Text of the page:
Altair is the brightest star in the constellation Aquila (Latin, "eagle") and the twelfth brightest star in the night sky. Altair rotates rapidly, with a velocity at the equator of approximately 286 km/s. A study revealed that Altair is not spherical, but is flattened at the poles due to its high rate of rotation.
Altair is located 16.8 light-years from Earth and is one of the closest stars visible to the naked eye. Along with Beta Aquilae and Gamma Aquilae, it forms the well-known line of stars sometimes referred to as the Shaft of Aquila.
The name Altair has been used since medieval times. It is an abbreviation of the Arabic phrase النسر الطائر, an-nasr aṭ-ṭā’ir ("The flying eagle"). This name probably goes back to the ancient Babylonians and Sumerians, who called α Aquilae the eagle star.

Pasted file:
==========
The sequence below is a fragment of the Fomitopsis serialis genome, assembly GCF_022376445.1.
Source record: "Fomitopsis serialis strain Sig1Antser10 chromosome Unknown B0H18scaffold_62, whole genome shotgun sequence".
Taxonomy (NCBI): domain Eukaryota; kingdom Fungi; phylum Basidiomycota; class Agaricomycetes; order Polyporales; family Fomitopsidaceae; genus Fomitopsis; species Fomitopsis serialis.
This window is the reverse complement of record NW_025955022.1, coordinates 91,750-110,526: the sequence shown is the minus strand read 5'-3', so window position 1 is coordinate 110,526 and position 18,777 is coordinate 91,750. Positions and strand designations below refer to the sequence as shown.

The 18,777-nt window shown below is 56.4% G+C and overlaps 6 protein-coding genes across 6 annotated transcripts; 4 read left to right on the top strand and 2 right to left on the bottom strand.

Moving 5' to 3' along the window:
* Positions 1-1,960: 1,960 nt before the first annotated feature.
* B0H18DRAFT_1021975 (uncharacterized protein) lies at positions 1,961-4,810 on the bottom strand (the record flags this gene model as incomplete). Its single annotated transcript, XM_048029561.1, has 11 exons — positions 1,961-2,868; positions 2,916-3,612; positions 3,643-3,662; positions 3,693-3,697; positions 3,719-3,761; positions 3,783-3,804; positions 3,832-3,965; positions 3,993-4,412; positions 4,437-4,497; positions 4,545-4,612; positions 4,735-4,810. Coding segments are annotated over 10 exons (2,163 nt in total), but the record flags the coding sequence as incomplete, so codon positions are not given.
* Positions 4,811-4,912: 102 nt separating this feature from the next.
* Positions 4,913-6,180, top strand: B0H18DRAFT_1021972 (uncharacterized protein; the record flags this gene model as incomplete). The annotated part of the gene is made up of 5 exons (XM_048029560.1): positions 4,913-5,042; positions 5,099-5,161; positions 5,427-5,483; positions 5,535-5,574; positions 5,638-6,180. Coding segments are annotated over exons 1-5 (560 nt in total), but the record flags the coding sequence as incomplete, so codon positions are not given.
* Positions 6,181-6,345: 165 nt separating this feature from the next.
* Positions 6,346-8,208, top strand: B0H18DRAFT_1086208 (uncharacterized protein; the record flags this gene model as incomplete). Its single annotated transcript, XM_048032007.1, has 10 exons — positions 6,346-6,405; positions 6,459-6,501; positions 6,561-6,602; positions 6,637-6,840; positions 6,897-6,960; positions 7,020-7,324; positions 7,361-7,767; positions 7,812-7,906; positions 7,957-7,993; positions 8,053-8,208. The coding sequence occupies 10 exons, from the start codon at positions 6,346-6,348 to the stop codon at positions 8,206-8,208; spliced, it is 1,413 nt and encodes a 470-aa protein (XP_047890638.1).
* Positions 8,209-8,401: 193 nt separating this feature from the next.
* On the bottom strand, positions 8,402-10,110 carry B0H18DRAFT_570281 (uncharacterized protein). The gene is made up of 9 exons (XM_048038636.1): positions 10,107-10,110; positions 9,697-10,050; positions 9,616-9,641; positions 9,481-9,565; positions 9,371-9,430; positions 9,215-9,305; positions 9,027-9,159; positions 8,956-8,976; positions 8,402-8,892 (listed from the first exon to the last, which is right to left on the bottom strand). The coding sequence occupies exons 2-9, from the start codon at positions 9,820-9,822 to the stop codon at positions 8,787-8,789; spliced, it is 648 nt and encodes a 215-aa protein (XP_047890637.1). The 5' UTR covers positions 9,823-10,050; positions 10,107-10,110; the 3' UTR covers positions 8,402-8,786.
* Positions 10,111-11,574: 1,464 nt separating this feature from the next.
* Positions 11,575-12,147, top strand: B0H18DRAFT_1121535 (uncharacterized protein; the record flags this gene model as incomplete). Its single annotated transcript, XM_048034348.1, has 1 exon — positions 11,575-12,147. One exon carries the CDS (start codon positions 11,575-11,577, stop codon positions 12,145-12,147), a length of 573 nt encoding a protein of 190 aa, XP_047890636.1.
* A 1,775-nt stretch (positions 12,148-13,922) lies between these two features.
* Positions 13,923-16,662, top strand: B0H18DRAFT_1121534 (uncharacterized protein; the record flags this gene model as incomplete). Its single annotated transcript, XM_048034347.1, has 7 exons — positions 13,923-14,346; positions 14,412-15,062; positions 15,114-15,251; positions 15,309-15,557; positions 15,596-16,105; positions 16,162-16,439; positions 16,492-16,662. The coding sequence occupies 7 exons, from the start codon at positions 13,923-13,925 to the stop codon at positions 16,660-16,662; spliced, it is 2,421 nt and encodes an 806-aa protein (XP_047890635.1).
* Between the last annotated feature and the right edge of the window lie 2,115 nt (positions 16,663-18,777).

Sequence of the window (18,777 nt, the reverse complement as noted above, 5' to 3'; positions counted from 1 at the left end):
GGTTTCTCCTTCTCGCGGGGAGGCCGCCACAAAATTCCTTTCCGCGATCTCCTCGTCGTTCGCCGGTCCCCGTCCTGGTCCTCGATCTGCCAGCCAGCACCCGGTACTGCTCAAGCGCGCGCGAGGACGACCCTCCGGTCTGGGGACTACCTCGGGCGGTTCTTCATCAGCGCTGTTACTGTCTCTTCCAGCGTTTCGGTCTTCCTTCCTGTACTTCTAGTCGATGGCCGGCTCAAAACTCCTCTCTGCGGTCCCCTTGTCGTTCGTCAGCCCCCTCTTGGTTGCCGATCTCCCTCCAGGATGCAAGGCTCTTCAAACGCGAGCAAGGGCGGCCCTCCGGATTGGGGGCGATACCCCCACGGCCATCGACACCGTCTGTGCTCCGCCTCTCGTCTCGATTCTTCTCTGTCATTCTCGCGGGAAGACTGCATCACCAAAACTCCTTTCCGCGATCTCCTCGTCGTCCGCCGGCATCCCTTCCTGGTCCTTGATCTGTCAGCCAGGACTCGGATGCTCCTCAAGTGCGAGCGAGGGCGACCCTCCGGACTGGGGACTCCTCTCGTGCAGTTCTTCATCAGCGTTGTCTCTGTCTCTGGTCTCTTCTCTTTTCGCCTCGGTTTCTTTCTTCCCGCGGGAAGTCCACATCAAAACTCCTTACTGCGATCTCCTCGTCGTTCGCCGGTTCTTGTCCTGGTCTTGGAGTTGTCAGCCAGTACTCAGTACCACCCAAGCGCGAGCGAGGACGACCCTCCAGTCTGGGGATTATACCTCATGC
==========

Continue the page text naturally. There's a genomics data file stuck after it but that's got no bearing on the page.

The Koori people of Victoria also knew Altair as Bunjil, the Wedge-Tailed Eagle, and β and γ Aquilae are his two wives the Black Swans. The people of the Murray River knew the star as Totyerguil. The Murray River was formed when Totyerguil the hunter speared Otjout, a giant Murray Cod, who, when wounded, churned a channel across southern Australia before entering the sky as the constellation Delphinus.
In astrology, the star Altair was ill-omened, portending danger from reptiles. See also Wikipedia: Altair in Fiction.